Dollarweed vs. Pennywort
Updated: Apr 17, 2022
BY: Alice Marty, Mobile County Master Gardener I www.mobilecountymastergardeners.org
Definition of a weed. “A plant whose virtues have not yet been discovered.”
Ralph Waldo Emerson.
It’s that time of year again when the Mobile County Extension Office Home Grounds and Garden information phone line is heating up. The perennial weeds in our home lawns tend to green up before the grass, sticking out like sore thumbs. Homeowners are horrified to see the damage winter has inflicted on their yard. The war on weeds is about to renew itself for 2022.
Before beginning a weed control program, homeowners should realize that the complete eradication of any weed from the landscape is not practical. A more realistic approach is to control the weed by limiting the infestation to a tolerable level. A properly maintained landscape that is not stressed by insects, diseases, drought, nor nutrient imbalance is the best defense against weeds. Proper mowing height of lawns and a 3-inch-thick mulch layer around trees and shrubs will prevent the invasion of weeds.
Many Mobile County residents will bring weed samples to the Extension Agents and Master Gardeners at the Mobile County Extension office for identification. Correctly identifying a plant is vastly important to its removal. That is where things can get a little confusing at times. Dollarweed/pennywort can also be known as many flower, marsh pennywort, water pennywort, Indian pennywort, money plant, and navelwort. These are all the same plant: hydrocotyle umbellate.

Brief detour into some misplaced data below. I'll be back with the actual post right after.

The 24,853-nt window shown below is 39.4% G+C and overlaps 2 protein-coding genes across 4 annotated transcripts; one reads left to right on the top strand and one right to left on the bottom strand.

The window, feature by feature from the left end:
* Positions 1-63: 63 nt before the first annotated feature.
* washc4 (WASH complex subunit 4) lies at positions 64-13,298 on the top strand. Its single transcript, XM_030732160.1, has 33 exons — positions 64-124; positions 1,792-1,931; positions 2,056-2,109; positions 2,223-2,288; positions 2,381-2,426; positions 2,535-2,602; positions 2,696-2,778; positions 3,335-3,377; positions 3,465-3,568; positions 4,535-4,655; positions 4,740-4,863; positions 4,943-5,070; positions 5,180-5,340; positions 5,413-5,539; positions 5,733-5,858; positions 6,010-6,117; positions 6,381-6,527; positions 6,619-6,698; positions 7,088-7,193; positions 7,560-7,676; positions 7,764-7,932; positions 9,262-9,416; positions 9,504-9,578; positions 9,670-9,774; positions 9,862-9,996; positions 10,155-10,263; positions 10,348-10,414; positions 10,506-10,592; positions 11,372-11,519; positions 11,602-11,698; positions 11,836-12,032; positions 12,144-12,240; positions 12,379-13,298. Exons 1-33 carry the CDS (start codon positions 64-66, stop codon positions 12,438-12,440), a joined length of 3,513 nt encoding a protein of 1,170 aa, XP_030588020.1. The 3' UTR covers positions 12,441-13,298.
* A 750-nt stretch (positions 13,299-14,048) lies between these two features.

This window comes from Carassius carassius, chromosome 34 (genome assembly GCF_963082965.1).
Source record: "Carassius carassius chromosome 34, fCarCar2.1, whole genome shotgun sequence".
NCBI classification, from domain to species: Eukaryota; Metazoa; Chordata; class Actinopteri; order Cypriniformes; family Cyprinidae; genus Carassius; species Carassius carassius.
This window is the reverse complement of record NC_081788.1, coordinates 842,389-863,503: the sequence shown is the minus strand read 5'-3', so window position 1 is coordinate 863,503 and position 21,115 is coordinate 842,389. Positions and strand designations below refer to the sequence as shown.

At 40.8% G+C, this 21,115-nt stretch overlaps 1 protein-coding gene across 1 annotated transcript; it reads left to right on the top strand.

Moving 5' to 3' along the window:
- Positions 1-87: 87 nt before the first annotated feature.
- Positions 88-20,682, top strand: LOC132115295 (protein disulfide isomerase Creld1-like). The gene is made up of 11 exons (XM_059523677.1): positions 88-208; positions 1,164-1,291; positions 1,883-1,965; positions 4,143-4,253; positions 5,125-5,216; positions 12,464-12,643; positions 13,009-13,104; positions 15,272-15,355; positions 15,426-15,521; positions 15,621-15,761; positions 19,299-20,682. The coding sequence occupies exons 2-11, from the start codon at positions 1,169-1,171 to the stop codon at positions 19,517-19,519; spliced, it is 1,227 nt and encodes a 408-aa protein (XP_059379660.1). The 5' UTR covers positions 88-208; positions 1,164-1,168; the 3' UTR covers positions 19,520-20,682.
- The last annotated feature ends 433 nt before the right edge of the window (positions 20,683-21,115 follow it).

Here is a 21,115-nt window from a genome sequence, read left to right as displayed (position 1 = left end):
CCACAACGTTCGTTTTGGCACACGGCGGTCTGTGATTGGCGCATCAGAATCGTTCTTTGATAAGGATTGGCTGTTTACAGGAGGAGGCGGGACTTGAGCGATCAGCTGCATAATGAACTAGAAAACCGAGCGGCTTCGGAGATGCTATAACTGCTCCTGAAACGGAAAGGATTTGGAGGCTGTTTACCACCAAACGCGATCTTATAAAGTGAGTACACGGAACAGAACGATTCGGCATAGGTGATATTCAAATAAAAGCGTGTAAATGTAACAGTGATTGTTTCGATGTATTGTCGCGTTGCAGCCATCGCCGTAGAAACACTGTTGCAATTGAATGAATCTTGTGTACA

Dollarweed’s name comes from its size and shape resembling a silver dollar. Pennywort’s name comes from the English genus hydrocotyle vulgaris, which is found growing in most parts of Europe. The leaves of this species are round and about the size of an English penny; hence the common name "pennywort."
Although having many names dollarweed is easy to identify. It is a native perennial weed that has bright green, rounded leaves with scalloped edges. The stems attach to the center of the leaf on long petioles. It is often confused with dichondra, which looks similar, but its leaves are attached to the kidney-shaped leaf’s edge. Small, white flowers bloom from July to August. The creeping stems root wherever their nodes touch the soil, increasing the number of plants. It spreads by seeds or rhizomes. Dollarweed grows in moist, shady lawns, gardens, and unplanted areas, and thrives in warm temperate regions of the United States. It is a member of the parsley family.
Dollarweed is a water-loving plant that can float. Its presence indicates excessive moisture in the area. Research at the University of Florida demonstrated a reduction in dollarweed just by reducing irrigation frequency. Monitoring moisture levels and evaluating irrigation are the first steps to controlling dollarweed. Established landscape plants and lawns require one inch of water a week for optimum growth, including both rain and irrigation. Discourage dollarweed by improving the drainage of the soil and reducing irrigation, thus decreasing the amount of water it receives.
To rid your yard of dollarweed, hand pulling can be easily done in beds but may be impractical for large areas. Carefully administered herbicides can be helpful. Before spring green-up, a pre-emergent broadleaf herbicide appropriately labeled for your turfgrass species may be applied (usually in February in our zone). Once the spring green-up has completed, use a post-emergence broadleaf herbicide appropriately labeled for your turfgrass species.
For best results, apply the post-emergence herbicide when dollarweed is actively growing and in the one-leaf to flower stage of growth. Reapply or use spot treatment within the following two weeks.
IMPORTANT: Be sure to read all directions on the label before using herbicide and carefully follow all precautions.